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We recently had the floor of our wooden deck replaced and in the process, the contractor changed it from having cut-off corners to having real corners.

I am concerned with how the new corner sticks into the backyard so kids playing there might run into it. This was previously not a problem because the deck did not have sharp corners.

What can I put on the corner to protect people in the yard that will be durable and easy to install and maintain (looking good is ideal too)?


Update

Here is a picture of the issue:

Outline of Deck

The old deck is the black outline and the new deck adds to it the red areas as well.

I currently do not have exact measurements but here is an approximation:

  • The deck is approx. 20' x 10'. There are 4 steps down to the yard on the right-hand side (not shown).
  • The yard's total size is around 60' x 30' in the same orientation as the deck. There is a swing set and a 12' octagonal trampoline as well as several trees.
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2  
Is it feasible to round or cut off the corners again? A picture (preferably with measurements as well) will help someone answer, as it's not clear how much room you have to work with. –  gregmac Jul 17 '12 at 23:35
3  
How about a bush or other landscaping to keep people away from the corners? –  BMitch Jul 18 '12 at 1:42
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Put padding on the kids instead. –  Tester101 Jul 18 '12 at 12:04
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2 Answers

up vote 6 down vote accepted

Go to a Marina and get some dock corner bumpers. It's probably the least ugly solution.

enter image description here

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that's a really good idea! Looks nice, too. –  DA01 Jul 18 '12 at 21:19
    
This is exactly what I was looking for. Thanks. –  Moshe Katz Aug 29 '12 at 2:34
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  1. Plant hedges, bushes, anything with thorns, small trees (e.g. Japanese maples), place potted plants, etc. near the corners. Anything to prevent people from getting in the vicinity of the corners to begin with.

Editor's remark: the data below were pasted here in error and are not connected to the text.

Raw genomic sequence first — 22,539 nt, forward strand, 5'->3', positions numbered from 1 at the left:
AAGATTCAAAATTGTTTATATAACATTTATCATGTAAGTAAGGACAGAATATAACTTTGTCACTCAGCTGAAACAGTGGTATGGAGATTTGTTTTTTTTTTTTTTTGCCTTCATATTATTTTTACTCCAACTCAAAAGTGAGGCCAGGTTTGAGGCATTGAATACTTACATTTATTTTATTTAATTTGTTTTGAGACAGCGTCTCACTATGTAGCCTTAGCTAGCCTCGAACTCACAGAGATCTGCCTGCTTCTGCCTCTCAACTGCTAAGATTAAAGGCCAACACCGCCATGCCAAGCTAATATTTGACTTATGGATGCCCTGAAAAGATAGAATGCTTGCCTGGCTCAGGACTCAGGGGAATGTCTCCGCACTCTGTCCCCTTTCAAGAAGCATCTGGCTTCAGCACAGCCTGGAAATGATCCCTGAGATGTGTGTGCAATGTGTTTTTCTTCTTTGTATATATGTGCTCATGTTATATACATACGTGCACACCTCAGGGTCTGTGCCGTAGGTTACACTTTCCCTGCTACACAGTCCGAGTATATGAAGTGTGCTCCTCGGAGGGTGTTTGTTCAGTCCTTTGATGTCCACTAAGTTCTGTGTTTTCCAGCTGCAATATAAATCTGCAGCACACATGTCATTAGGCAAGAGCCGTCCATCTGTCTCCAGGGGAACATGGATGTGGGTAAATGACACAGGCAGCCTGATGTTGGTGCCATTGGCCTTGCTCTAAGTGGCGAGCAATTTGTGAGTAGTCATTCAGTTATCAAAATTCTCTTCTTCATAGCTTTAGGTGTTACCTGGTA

2. Cut the corners. This probably won't be the easiest thing in the world, but it is definitely doable if you have the tools. You'll need a circular saw that can do bevel cuts or a reciprocating saw. (Circular saw would probably be the preferred method of cutting.) I would highly recommend removing any screws/nails in close vicinity to where the blade will pass during cutting, as they can damage the blade or even cause kickback (which can cause a big owwie if the saw hits you.) If the outer facade was load-bearing or otherwise increased the rigidity of the structure, then you will need to replicate that sturdiness somehow. Post pictures for further advice.

  3. Bevel/chamfer the edges with a router or circular saw capable of bevel cuts. Fasten a temporary jig (guide) to control the path of the saw/router for best results. Polish it up with a bit of sanding. Stain/paint as needed. Depending on the amount of material removed, original method of fastening (toenail, facenail, metal bracket, etc.), the importance of the facade in providing structural strength, you may have to install a bracket on the under, interior side of the deck to replace the strength supplied by the original material.

  4. (The worst option.) Install some form of padding. It would be hard to avoid this creating a hideous appearance.

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I think the planting idea has some merit because it will also help hide the nasty space under the deck. I have to find something that will grow most upward instead of out into the yard though. –  Moshe Katz Jul 18 '12 at 13:36
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